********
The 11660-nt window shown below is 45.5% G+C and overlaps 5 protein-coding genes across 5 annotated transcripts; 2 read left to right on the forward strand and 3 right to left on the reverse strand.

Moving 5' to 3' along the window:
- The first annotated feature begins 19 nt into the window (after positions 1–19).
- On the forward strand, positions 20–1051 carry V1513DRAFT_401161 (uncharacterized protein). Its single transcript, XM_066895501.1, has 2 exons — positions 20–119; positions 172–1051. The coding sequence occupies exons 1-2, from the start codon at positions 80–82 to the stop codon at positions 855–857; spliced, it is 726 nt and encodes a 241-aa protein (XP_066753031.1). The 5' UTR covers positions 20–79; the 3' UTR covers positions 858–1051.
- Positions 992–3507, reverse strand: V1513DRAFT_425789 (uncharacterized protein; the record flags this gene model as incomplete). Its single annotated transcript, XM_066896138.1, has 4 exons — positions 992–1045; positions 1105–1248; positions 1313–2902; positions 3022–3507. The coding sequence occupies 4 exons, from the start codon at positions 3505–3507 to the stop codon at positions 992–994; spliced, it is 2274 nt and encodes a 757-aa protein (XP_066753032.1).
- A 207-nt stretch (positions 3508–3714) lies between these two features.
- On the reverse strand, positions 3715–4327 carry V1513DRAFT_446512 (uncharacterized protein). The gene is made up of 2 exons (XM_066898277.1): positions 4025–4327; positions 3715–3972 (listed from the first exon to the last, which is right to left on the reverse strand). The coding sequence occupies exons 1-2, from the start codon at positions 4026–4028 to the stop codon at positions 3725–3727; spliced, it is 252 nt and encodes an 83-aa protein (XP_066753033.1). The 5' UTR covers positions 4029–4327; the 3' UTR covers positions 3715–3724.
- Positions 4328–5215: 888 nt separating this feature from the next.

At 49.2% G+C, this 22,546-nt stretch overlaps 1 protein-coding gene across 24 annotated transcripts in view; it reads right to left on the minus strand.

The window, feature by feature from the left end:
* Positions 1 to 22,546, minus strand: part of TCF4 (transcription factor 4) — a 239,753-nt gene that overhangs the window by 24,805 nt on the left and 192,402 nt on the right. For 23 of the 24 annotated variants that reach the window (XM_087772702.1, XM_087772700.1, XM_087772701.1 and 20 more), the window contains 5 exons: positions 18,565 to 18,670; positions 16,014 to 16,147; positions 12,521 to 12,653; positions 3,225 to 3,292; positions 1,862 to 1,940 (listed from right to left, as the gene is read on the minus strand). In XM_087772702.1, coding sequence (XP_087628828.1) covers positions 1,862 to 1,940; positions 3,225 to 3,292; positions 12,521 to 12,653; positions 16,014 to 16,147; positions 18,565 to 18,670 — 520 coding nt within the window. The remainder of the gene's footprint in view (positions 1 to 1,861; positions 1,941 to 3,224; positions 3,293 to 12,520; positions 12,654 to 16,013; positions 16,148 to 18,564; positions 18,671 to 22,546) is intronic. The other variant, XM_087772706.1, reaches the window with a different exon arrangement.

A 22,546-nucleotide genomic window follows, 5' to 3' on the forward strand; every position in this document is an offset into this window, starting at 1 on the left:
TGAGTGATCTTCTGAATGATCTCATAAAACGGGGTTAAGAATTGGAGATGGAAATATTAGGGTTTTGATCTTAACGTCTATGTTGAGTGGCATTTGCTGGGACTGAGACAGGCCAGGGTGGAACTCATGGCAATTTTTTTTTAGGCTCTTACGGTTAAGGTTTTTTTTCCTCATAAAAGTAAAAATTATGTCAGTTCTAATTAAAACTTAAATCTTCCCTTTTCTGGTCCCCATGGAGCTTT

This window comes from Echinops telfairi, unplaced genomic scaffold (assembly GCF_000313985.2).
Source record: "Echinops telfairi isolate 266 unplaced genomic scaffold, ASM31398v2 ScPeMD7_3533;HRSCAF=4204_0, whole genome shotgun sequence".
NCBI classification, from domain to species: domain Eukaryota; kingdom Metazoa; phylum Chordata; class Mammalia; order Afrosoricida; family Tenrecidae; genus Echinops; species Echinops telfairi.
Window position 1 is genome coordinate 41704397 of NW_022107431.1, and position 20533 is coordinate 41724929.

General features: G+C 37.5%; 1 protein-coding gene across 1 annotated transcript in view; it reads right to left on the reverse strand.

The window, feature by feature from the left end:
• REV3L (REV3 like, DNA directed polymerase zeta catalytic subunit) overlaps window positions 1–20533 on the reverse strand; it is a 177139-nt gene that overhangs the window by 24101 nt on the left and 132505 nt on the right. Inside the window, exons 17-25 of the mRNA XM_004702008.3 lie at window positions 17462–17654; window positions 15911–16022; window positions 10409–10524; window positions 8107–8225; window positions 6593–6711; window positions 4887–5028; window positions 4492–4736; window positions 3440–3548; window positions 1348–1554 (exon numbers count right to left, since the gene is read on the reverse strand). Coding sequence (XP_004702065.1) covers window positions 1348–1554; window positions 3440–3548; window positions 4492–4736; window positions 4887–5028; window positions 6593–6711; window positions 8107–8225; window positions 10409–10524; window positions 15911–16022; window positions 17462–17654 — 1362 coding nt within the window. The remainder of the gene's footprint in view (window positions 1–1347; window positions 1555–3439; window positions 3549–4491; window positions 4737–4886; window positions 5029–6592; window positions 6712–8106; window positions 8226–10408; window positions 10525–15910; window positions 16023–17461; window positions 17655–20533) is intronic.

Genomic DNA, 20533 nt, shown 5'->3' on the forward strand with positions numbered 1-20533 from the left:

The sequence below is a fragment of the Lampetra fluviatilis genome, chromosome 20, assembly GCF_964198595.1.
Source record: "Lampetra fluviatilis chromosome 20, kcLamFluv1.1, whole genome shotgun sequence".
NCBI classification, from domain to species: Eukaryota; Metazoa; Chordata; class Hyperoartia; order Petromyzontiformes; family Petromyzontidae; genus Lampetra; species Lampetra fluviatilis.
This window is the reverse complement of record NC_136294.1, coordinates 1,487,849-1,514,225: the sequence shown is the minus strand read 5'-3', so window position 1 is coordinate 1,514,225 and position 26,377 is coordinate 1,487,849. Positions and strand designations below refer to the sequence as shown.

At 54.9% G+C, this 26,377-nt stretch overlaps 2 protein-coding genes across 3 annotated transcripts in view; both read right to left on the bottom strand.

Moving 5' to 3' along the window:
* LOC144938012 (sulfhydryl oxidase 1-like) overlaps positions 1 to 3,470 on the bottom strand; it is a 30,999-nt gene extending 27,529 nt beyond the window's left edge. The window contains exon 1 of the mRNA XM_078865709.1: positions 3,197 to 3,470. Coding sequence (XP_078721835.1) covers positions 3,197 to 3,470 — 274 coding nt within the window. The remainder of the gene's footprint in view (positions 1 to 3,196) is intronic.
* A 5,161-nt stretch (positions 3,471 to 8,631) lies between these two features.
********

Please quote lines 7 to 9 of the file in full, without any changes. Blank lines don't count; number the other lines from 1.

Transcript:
- On the reverse strand, positions 3715–4327 carry V1513DRAFT_446512 (uncharacterized protein). The gene is made up of 2 exons (XM_066898277.1): positions 4025–4327; positions 3715–3972 (listed from the first exon to the last, which is right to left on the reverse strand). The coding sequence occupies exons 1-2, from the start codon at positions 4026–4028 to the stop codon at positions 3725–3727; spliced, it is 252 nt and encodes an 83-aa protein (XP_066753033.1). The 5' UTR covers positions 4029–4327; the 3' UTR covers positions 3715–3724.
- Positions 4328–5215: 888 nt separating this feature from the next.

At 49.2% G+C, this 22,546-nt stretch overlaps 1 protein-coding gene across 24 annotated transcripts in view; it reads right to left on the minus strand.